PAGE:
A lesser film might have gone for the simple moral that trying to remodel a free woman into a perfect replica of your dead lover won’t work, that what is dead stays dead. But in Vertigo, it does work. Novak proves to be a willing victim (“If I let you change me, will you love me?”) and an apt pupil, replicating the dead Madeleine to Jimmy Stewart’s exacting satisfaction. Stewart himself does plenty of heavy lifting to communicate the vast rottenness behind any attempt to control another person completely. His expression as he demands Kim Novak put her hair up in Madeleine’s style has all the perversity of a rapist’s.

While digging around in the archives of Yale's Finest Publication, I found a review of Vertigo by Emmy Chang that includes this knock-out sentence: "Stewart's experience as he looks at Kim Novak is of not physical but moral vertigo, the feeling we have when the right thing to do appears as far away to us, and as shattering, as that distant pavement." This moral vertigo is never more acute than when we've convinced ourselves that we're in some kind of control.

The plot is so implausible (how could the murderer be certain that Jimmy Stewart wouldn’t make it up the stairs in time? how could Jimmy Stewart possibly fail to notice that Madeleine and Judy are the same woman?) that the viewer would call it harebrained if everything else about the movie didn't scream self-control. Funny that Hitchcock was able to make an excellent film about the dangers of exerting power over others only by manipulating his audience so thoroughly.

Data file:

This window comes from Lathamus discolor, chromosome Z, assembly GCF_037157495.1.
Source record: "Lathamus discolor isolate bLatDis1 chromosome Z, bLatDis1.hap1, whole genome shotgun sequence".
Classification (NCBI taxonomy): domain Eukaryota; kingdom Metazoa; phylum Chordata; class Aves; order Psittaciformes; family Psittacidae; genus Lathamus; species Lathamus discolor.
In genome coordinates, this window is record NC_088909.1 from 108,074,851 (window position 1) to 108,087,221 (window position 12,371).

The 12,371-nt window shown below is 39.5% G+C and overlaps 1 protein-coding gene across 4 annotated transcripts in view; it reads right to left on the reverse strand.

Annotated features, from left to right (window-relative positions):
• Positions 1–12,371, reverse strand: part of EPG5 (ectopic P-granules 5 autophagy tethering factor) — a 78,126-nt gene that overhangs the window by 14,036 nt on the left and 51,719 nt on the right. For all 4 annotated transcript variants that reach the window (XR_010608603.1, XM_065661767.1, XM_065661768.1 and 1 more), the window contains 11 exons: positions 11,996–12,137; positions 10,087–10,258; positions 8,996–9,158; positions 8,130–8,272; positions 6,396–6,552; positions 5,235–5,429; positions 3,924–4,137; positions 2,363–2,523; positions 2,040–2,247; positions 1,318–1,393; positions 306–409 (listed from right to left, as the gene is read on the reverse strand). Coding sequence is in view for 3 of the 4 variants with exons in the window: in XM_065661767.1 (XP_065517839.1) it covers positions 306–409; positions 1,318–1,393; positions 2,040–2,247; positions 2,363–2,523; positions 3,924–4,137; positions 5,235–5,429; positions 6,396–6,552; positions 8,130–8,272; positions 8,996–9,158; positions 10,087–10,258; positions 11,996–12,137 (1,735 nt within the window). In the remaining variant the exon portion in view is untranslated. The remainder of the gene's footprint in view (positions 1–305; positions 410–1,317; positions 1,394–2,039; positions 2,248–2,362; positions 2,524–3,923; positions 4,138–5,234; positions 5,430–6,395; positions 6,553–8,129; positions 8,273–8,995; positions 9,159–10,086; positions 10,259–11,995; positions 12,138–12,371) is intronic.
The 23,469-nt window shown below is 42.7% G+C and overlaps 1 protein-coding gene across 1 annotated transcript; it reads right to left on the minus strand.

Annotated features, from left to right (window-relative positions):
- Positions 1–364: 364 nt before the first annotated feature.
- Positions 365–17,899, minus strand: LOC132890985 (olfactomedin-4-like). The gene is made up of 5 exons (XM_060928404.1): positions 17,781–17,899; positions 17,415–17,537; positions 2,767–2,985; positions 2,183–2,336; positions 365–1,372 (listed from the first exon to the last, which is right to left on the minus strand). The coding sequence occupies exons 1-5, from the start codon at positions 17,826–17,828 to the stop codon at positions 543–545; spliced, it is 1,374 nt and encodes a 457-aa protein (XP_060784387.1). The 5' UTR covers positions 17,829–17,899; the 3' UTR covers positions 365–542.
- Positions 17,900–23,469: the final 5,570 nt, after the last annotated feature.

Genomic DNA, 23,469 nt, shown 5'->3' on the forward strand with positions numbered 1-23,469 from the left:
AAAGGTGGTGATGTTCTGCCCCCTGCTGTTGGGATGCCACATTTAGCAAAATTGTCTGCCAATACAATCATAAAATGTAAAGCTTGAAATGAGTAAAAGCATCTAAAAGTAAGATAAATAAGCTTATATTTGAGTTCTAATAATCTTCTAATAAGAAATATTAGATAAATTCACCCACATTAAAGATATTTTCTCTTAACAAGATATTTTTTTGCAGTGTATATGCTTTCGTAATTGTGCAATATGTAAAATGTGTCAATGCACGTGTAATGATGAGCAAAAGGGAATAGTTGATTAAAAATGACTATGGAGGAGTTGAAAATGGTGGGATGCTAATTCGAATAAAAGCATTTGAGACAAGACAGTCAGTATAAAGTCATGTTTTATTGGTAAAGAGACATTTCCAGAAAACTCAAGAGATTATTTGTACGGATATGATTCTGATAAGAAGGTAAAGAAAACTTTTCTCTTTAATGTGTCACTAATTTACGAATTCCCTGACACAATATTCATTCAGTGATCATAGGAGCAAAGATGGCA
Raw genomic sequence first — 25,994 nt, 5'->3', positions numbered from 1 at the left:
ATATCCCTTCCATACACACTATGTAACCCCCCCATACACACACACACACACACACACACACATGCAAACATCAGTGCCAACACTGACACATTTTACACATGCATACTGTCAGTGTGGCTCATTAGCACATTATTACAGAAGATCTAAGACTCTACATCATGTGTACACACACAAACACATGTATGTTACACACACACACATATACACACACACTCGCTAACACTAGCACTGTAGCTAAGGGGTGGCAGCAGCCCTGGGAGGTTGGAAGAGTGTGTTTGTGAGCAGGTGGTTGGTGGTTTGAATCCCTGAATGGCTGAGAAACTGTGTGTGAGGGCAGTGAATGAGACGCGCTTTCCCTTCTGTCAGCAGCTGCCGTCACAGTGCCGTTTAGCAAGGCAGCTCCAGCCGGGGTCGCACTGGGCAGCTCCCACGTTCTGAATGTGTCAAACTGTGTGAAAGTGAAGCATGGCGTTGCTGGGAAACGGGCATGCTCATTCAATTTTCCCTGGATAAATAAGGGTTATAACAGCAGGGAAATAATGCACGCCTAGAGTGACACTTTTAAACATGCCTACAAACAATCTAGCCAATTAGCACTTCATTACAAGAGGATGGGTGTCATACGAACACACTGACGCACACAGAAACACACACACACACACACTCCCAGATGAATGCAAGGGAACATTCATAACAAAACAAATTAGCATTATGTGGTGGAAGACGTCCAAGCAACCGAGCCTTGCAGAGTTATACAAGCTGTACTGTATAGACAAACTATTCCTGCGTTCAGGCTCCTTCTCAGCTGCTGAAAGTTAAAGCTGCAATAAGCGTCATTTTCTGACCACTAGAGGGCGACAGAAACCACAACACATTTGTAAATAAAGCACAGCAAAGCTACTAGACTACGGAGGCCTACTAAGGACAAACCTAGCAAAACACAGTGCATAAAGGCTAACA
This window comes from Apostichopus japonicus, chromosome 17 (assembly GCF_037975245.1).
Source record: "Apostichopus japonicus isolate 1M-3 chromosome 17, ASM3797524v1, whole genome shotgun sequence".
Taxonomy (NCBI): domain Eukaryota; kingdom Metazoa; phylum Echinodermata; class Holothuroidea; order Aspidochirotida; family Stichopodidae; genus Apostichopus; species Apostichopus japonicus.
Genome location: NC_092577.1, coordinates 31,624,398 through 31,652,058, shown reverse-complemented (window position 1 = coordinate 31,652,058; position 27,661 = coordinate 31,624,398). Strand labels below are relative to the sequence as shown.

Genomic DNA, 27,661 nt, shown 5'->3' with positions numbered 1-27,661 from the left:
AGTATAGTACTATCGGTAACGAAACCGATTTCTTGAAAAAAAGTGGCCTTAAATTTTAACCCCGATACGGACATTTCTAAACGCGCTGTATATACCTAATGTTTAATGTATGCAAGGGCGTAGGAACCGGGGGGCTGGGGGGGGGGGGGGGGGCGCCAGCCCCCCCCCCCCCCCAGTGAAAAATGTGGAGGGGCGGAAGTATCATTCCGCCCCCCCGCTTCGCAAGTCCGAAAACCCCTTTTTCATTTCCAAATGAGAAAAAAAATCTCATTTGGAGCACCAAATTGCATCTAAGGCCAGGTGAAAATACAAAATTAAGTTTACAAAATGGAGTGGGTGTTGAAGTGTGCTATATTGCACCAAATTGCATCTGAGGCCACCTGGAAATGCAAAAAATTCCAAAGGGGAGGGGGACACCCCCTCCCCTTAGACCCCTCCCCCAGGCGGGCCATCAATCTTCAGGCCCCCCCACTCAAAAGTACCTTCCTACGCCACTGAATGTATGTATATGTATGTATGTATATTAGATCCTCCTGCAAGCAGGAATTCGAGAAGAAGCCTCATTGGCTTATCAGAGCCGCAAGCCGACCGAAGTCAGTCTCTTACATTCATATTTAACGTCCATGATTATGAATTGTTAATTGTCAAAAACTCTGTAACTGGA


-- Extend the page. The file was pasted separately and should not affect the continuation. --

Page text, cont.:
Cigarette #2: Did you think I meant country matters?

Outside of class, 3:45pm

Is Mike Huckabee a hypocrite for accepting Ted Nugent's endorsement? Peter Suderman says no, because Ted Nugent is only ever appreciated ironically. Reihan Salam says no, because hypocrisy is Red State America's bread and butter.

Why roll over so quickly to the accusation that Ted Nugent's oeuvre reflects a degraded moral culture? Southern rock may be hard-drinkin', hard-lovin', and hard-livin', but damn if it don't love its momma. What's the real difference between "Cat Scratch Fever" and Hamlet telling Ophelia about "a fair thought to lie between a maid's legs?" In the battle between Good and Evil, Ted Nugent and William Shakespeare are in the same foxhole.

Cigarette #1: Do you look for hope in other people's eyes? That may be your worst redemption.

On the front porch, 10:15am
MUSIC: "Metal Heart," Cat Power
Losing the stars in the sky, losing the reasons why, losing the calling you've been faking, and I'm not kidding.
Sew your fortunes on a string and hold them up to the light, blue smoke will take a very violent flight,
And you will be changed and everything, and you will be in a very sad, sad zoo.
I once was lost but now I'm found, was blind but now I see.